There are a bunch of PR-isms I’ve come to dislike over the years, but the one I really loathe – which I’ve heard several times over the past few weeks – is “we’re not talking about that today.”
If you’re a journalist who covers technology, you’ve no doubt experienced it. For the regular reader, here’s how it works: The intrepid reporter, attending a product launch or some such event, is interviewing a representative from the company. The journalist asks a question that’s unrelated to the product and the company representative, or perhaps a public relations person within earshot, replies with, “We’re not talking about that today,” and then proceeds to get back on to the topic of whatever it is they’re trying to sell.
In one recent example, a company was showing off its new video game and I asked the creator whether he thought the mainstream had pretty much gotten over its obsession with violence in the medium. He was about to answer, but then a PR person jumped in with, you guessed it, “we’re not talking about that today.”
As PR lingo goes, it’s a particularly offensive line. It has become the modern-day “no comment,” which PR people train their clients not to say because it’s either evasive or makes it sound like the person has something to hide. “We’re not talking about that today” is worse, though, because of the subtext that goes with it, which is: “Hey dummy journalist, we’re controlling this conversation, not you.”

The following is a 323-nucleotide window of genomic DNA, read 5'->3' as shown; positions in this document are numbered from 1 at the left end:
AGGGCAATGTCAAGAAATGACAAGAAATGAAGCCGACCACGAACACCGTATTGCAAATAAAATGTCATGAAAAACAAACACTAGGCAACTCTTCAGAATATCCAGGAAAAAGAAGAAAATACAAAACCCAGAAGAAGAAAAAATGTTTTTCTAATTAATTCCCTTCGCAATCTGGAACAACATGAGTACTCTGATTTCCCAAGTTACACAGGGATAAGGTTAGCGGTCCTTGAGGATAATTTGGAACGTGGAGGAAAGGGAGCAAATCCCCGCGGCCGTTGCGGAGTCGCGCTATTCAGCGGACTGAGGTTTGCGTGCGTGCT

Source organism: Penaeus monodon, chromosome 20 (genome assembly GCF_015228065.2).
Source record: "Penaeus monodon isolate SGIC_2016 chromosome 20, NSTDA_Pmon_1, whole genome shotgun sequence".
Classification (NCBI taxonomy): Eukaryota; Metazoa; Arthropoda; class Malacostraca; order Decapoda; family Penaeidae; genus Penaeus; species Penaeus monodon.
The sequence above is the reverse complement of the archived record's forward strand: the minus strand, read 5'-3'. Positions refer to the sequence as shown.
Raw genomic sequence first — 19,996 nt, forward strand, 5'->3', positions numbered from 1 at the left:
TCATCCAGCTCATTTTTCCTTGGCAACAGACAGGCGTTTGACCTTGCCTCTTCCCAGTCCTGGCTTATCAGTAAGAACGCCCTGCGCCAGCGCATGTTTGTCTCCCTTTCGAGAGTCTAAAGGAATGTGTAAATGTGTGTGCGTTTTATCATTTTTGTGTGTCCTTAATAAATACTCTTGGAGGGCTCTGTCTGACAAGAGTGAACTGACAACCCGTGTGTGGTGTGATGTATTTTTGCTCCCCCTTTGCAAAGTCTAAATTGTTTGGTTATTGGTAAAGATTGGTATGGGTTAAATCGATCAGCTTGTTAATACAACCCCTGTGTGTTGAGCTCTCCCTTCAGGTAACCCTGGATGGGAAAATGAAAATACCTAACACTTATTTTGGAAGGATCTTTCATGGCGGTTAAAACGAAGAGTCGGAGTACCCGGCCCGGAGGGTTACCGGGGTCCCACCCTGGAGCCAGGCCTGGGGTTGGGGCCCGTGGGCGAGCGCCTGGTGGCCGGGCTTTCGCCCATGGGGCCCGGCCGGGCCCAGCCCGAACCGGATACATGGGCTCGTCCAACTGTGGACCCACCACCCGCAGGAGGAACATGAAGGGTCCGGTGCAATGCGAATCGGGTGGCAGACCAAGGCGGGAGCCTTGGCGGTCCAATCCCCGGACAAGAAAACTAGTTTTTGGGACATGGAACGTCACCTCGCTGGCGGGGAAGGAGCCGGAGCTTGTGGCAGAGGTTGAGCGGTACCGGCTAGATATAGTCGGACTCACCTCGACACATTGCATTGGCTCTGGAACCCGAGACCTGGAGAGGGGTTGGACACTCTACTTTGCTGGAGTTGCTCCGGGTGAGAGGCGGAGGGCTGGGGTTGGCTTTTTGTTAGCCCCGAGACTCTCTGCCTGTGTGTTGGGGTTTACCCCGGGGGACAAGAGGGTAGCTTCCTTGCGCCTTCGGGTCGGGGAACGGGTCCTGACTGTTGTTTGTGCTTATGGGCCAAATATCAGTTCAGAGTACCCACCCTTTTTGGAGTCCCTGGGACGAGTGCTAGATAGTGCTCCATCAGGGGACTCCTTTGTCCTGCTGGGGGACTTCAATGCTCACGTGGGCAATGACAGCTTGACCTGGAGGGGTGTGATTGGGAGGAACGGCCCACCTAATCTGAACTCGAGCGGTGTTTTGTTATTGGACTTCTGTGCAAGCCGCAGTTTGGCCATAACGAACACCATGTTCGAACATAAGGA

As far as messaging goes, that’s a bad approach. In many ways, a simple “no comment” – which basically says “I don’t want to talk about that” – is better than subtly telling the journalist that they’re not in control of their own interview. In the video game example, the PR person’s response ticked me off enough that I ended the interview.
The larger question this raises is: Who does control an interview? The answer is, of course: it depends. In many cases, the journalist drives the conservation, since he or she is the one asking the questions. The interviewee can steer the talk with whatever answers they come up with, although it’s then the journalist’s option to take control back by pressing certain questions or dropping the topic.
In other cases, particularly where the interviewee is a strong personality, the journalist might just sit back for the ride and let ’em rip. The best example of this that I can recall is my interview with Steel Panther a few years ago. I went in with a list of questions, but tossed them aside when it became clear that I (or anyone, really) wasn’t in control.
The bottom line is, in almost every interview – especially in technology circles – the interviewee is trying to sell the journalist something. Nobody likes to be sold something solely on the seller’s terms, which is why it’s dumb to subtly insult the buyer by trying to exert control over the terms of the deal. That’s what insurance and cellphone companies do, and no one likes them.
So, to any PR people out there reading this (and I know there’s at least a few), please tell your clients to avoid saying, “We’re not talking about that today.” They’re not going to get anywhere with that kind of messaging.